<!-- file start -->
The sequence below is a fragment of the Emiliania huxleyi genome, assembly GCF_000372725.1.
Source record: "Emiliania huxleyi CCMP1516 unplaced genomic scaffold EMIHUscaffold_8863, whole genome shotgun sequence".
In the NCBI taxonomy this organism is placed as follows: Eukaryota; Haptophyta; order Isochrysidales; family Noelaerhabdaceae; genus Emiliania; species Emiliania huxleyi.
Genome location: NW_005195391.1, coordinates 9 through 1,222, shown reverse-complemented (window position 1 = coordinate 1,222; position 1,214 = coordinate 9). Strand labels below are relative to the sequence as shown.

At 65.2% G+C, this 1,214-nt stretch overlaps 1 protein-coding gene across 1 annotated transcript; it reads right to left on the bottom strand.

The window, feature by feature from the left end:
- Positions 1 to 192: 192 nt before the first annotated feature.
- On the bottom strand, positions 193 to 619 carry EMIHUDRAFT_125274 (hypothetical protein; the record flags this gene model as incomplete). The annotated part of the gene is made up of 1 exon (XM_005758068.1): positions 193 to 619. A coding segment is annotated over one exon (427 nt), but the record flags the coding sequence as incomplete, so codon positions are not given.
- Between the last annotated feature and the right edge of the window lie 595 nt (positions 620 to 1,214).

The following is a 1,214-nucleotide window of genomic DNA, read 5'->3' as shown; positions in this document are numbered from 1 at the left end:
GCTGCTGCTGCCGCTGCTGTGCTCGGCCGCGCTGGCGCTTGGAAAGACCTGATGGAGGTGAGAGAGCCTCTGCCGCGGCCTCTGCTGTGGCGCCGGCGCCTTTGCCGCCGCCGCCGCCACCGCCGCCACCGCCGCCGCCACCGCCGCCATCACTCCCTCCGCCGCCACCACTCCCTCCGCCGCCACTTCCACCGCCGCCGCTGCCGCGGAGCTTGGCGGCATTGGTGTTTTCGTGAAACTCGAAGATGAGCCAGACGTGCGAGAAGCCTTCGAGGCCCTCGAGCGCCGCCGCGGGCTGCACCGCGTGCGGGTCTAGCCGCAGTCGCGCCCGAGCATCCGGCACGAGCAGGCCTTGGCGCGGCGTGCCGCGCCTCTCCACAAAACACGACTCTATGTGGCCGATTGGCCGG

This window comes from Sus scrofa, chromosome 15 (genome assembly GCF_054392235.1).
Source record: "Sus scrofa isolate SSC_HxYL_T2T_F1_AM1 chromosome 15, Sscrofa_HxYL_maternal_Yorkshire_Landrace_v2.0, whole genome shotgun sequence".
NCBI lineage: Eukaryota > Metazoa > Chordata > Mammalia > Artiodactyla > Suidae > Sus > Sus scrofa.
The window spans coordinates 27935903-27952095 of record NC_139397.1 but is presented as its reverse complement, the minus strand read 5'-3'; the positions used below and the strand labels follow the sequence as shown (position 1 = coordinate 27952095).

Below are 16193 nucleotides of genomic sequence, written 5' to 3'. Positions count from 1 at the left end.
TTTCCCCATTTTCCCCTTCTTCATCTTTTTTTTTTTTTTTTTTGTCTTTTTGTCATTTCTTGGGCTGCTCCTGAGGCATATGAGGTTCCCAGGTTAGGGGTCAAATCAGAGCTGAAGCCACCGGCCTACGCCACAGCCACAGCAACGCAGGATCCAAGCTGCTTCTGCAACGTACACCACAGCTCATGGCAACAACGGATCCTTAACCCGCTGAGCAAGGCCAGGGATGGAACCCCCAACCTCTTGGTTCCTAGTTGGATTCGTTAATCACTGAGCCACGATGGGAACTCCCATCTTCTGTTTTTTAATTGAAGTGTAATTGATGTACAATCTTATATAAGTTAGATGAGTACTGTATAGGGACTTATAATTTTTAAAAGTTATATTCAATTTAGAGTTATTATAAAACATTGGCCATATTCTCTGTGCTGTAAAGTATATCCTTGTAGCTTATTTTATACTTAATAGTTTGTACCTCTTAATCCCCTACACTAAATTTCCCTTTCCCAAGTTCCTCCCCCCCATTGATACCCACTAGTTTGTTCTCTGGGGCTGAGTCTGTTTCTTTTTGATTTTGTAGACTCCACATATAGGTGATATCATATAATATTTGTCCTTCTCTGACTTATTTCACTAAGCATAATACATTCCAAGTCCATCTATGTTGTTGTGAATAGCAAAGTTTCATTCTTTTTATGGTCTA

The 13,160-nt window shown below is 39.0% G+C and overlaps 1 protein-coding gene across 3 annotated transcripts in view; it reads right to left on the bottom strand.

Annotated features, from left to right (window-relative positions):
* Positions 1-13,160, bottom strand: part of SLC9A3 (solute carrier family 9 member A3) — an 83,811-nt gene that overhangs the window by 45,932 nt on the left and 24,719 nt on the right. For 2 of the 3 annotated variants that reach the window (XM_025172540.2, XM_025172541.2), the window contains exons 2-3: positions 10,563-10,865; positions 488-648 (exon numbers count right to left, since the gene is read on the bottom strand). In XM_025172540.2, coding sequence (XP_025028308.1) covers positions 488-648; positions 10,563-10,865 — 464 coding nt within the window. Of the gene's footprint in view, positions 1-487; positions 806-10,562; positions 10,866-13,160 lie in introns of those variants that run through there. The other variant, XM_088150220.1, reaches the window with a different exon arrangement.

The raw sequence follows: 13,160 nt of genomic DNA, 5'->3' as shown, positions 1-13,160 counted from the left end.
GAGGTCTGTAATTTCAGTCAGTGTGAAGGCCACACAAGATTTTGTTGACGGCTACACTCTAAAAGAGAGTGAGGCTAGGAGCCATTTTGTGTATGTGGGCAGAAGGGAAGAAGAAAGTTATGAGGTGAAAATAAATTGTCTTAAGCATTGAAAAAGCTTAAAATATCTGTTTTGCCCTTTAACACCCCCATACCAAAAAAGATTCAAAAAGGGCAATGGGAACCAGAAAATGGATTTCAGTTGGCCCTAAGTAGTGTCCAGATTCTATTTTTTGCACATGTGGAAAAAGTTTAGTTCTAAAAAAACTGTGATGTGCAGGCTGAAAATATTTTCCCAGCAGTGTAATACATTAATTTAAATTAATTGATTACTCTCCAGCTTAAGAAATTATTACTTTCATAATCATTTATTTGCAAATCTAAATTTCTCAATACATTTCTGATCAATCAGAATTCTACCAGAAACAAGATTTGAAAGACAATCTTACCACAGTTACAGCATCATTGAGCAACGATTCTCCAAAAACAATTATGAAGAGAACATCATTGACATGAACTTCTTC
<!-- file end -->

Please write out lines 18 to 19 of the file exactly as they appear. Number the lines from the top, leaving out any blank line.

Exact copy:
The 13,160-nt window shown below is 39.0% G+C and overlaps 1 protein-coding gene across 3 annotated transcripts in view; it reads right to left on the bottom strand.

Annotated features, from left to right (window-relative positions):